How to Involve Residents in Sustainable Efforts
Apartment residents are beginning to follow the sustainability lead of their communities, even if they don’t necessarily want to talk about it.
Forget April 22—for Kelly Vickers, every day is Earth Day. As the national director of sustainability for Phoenix-based Alliance Residential, this year Vickers will incorporate sustainability metrics into the firm’s asset performance model, launch a corporate-wide hydration campaign, manage the company’s growing electric vehicle charging station platform, evaluate digital thermostats and environmental controls, release Alliance’s second annual comprehensive citizenship and sustainability report, and integrate Alliance communities and renters nationwide into a Nature Conservancy crowd-sourcing effort to help support the “Plant a Billion Trees” campaign.
If that weren’t enough, Vickers is also on-point to communicate the short- and long-term value of these initiatives to residents, and in many cases, also to get renters directly involved and engaged with Alliance sustainability programs. “We manage more than 300 properties across the country with diverse resident demographics in a variety of locations,” Vickers said. “Most of our communities hold resident engagement events that present opportunities to incorporate sustainability, and those with sustainability features built into the community discuss these aspects with residents and prospects. The most important thing is to make sure our sustainable events and features are relevant to the conversation, and to what is important to our residents.”
Indeed, multifamily owners and property managers have struggled for years to make “green” practices a meaningful part of resident dialogue and engagement, and have instead largely focused on energy efficiency within the built environment. “As owners, we spend a lot of time on the infrastructure and building efficiencies, making sure we have the best lighting systems and best heating systems, digital thermostats, humidity and occupancy sensors,” said Sarah Greenough, senior vice president & chief marketing officer for Princeton Properties, an owner and manager of more than 6,000 apartment units across Massachusetts, New Hampshire, Maine and Georgia. “Those technologies are incorporated into the building and the resident doesn’t have any active participating to do to take advantage of efficiencies and benefits.”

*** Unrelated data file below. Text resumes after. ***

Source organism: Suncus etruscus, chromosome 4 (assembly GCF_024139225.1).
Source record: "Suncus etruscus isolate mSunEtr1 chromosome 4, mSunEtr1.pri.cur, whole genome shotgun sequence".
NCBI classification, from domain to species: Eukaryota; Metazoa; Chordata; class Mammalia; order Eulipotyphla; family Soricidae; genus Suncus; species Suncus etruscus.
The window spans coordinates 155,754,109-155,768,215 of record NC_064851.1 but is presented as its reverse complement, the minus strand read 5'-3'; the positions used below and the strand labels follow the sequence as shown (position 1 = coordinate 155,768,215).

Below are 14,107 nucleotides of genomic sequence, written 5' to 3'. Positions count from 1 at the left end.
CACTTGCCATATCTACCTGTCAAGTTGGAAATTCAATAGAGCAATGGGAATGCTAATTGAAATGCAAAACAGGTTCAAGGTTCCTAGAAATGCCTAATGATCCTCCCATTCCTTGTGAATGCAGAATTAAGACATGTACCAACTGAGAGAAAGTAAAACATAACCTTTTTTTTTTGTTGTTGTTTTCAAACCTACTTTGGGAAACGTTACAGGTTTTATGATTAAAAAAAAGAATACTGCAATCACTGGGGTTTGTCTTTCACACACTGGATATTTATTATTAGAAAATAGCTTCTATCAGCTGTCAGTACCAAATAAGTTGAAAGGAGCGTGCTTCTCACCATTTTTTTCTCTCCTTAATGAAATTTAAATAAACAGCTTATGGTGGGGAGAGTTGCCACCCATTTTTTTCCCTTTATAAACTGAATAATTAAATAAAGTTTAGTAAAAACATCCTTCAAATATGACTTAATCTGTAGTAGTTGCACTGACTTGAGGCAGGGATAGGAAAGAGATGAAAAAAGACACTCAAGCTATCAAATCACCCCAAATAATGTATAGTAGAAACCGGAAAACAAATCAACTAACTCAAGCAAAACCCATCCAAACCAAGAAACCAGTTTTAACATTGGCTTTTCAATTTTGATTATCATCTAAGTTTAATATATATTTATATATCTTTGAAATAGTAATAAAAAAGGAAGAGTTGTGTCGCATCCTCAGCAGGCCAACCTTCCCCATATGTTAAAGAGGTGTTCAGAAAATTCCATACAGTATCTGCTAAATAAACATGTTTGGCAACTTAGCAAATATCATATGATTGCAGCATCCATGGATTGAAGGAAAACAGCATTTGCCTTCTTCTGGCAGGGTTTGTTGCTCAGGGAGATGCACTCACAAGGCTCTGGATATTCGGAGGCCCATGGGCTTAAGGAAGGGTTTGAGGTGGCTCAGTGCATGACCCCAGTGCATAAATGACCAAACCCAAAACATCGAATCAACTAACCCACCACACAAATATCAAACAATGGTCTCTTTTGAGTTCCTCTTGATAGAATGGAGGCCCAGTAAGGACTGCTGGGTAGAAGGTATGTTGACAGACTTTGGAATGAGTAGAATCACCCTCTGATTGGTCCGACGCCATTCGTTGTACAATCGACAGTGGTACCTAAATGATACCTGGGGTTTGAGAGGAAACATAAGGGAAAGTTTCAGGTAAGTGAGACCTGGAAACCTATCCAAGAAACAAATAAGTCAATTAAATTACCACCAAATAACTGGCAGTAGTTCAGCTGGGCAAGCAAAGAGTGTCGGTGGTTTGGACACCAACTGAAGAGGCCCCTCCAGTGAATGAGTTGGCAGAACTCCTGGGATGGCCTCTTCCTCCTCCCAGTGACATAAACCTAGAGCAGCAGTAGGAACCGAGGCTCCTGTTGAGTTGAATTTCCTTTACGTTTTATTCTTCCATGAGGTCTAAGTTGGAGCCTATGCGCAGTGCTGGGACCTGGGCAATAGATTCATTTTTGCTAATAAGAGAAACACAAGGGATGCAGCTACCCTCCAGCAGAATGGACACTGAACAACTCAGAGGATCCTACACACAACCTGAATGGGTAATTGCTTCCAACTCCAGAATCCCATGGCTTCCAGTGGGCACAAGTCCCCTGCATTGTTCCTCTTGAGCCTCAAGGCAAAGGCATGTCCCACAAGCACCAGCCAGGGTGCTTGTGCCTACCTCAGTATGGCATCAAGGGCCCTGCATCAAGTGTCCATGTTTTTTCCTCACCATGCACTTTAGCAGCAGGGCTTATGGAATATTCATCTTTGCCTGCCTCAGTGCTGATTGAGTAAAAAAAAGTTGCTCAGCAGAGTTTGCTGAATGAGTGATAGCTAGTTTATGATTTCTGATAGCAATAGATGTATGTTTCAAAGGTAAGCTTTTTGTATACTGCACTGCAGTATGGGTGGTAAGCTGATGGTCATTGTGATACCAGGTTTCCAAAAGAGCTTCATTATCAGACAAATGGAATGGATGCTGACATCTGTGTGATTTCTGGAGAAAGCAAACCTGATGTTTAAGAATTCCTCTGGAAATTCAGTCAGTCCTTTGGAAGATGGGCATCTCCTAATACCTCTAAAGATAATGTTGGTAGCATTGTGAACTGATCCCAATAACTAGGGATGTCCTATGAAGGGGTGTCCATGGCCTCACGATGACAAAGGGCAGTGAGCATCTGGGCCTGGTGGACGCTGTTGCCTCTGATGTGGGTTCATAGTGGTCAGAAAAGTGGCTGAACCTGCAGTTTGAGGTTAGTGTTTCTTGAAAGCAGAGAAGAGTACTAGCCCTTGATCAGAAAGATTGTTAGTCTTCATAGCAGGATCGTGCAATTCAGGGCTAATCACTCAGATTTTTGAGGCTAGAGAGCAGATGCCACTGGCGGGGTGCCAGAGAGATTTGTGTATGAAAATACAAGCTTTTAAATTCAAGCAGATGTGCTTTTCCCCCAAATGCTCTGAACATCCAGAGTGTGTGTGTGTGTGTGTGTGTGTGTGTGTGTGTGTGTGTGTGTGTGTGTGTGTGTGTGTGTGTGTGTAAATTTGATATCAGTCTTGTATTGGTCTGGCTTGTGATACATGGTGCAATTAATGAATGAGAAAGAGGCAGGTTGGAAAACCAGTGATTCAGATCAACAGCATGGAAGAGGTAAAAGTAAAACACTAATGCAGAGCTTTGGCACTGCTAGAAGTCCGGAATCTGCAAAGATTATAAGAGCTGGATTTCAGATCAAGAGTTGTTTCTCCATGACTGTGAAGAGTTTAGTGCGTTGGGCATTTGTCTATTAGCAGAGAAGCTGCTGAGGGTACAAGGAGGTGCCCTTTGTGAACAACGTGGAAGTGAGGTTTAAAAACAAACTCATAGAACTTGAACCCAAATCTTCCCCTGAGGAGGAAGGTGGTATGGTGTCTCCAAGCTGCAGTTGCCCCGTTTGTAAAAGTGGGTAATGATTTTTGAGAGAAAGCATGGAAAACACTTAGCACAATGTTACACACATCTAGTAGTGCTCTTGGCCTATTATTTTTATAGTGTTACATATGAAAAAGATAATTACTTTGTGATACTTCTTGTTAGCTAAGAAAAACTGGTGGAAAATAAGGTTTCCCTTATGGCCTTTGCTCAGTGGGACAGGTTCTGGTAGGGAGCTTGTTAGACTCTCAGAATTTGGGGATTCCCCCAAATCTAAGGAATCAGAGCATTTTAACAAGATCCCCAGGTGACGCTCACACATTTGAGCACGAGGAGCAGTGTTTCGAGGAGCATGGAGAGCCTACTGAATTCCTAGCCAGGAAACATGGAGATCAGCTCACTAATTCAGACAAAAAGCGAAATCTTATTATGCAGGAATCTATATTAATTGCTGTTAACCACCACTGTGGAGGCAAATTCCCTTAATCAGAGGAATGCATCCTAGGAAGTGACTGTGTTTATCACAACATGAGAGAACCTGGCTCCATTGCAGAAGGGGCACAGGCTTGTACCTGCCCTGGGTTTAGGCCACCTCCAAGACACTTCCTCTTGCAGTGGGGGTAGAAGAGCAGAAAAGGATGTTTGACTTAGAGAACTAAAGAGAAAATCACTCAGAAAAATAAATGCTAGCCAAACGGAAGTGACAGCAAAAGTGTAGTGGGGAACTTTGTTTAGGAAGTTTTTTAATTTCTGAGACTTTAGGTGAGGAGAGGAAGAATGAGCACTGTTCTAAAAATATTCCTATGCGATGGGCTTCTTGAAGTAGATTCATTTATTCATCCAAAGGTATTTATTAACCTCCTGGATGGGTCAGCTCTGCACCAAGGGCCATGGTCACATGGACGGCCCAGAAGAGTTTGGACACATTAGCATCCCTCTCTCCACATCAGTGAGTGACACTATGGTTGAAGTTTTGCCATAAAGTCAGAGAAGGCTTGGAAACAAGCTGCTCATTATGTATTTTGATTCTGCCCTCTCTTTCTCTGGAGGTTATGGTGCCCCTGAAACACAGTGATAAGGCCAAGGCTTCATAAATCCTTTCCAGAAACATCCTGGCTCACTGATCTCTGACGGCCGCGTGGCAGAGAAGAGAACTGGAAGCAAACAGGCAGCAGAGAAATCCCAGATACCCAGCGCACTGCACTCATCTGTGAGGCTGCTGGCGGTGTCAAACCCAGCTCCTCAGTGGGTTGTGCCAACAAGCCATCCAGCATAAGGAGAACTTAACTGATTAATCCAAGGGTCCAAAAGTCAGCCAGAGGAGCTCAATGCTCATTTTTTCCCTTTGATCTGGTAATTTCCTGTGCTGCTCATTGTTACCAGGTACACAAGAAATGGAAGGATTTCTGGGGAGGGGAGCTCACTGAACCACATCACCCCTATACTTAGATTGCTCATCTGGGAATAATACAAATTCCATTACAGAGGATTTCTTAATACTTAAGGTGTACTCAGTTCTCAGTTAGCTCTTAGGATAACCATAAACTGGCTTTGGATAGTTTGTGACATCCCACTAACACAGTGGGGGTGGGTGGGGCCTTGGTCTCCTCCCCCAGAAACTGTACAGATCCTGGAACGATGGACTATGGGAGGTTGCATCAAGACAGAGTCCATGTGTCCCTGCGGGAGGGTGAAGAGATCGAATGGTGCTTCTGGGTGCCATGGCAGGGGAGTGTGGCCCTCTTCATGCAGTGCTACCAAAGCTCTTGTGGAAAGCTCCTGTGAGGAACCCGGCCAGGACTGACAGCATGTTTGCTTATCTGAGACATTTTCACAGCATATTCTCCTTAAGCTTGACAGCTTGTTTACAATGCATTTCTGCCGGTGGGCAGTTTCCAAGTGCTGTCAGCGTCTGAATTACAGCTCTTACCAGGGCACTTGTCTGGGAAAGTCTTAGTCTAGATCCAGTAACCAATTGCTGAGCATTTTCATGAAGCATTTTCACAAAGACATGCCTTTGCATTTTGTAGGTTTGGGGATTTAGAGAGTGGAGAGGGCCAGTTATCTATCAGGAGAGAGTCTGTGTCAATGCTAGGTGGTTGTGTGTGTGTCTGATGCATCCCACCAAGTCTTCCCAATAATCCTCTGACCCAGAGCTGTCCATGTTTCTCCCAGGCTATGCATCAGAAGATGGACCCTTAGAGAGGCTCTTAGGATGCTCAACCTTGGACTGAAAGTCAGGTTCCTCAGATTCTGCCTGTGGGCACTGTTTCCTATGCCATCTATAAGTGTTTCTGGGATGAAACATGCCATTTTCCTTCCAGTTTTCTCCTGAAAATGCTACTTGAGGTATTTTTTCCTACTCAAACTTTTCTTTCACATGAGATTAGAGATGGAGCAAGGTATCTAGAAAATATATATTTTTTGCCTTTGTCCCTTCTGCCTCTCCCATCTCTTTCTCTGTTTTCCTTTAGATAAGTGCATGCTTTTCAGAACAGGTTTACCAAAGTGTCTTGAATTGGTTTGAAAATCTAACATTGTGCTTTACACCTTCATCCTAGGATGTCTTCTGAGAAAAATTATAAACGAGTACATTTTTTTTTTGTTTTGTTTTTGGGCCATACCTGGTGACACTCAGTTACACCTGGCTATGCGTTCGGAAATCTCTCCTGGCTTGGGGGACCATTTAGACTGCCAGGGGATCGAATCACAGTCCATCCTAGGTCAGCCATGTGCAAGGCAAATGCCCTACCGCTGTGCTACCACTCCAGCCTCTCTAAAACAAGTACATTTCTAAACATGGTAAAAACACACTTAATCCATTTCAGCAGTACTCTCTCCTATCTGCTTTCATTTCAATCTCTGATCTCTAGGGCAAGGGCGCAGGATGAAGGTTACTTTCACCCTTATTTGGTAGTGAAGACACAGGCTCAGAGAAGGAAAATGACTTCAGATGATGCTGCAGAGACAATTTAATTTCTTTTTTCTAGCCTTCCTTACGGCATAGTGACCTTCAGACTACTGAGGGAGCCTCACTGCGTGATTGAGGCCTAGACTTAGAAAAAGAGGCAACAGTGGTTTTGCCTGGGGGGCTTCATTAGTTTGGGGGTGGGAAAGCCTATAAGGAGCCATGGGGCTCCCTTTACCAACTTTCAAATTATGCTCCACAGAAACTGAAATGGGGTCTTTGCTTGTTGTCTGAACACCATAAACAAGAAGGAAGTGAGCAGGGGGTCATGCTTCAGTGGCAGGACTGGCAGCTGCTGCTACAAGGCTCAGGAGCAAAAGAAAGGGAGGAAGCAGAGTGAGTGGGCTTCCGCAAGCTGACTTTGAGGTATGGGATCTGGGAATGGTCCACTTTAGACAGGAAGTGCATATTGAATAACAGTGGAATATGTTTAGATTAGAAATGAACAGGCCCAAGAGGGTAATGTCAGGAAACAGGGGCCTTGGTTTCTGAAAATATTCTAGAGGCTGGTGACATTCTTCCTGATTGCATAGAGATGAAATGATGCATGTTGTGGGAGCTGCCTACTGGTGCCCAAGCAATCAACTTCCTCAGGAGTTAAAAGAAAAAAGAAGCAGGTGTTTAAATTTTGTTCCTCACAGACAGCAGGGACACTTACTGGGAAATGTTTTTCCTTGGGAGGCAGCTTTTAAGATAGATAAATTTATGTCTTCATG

Joseph Batdorf, president of Houston-based J Turner Research, has surveyed hundreds of thousands of apartment prospects and residents on the services and amenities central to their renting decision and lifestyle. Statistically speaking, green has never been a high-ranking consideration of renters. “While community is always critically important, whether or not a property is green has never scored highly with renters,” he said. “Location, price and, increasingly, ratings and reviews have much more influence on their appreciation of a community and where they decide to sign a lease.”
With price-conscious renters, multifamily operators are often successful engaging residents with sustainability when the program in question directly impacts the resident’s pocketbook, so much so that Alliance incorporates the strategy into its training. “If you are having a conversation about energy-saving features and water conservation features that will help them save money, I think that always is attractive to a prospect,” Vickers said. “So we include that in a handful of sustainability-related classes in our online education portal and it’s a requirement of our associates to go through that sales training.”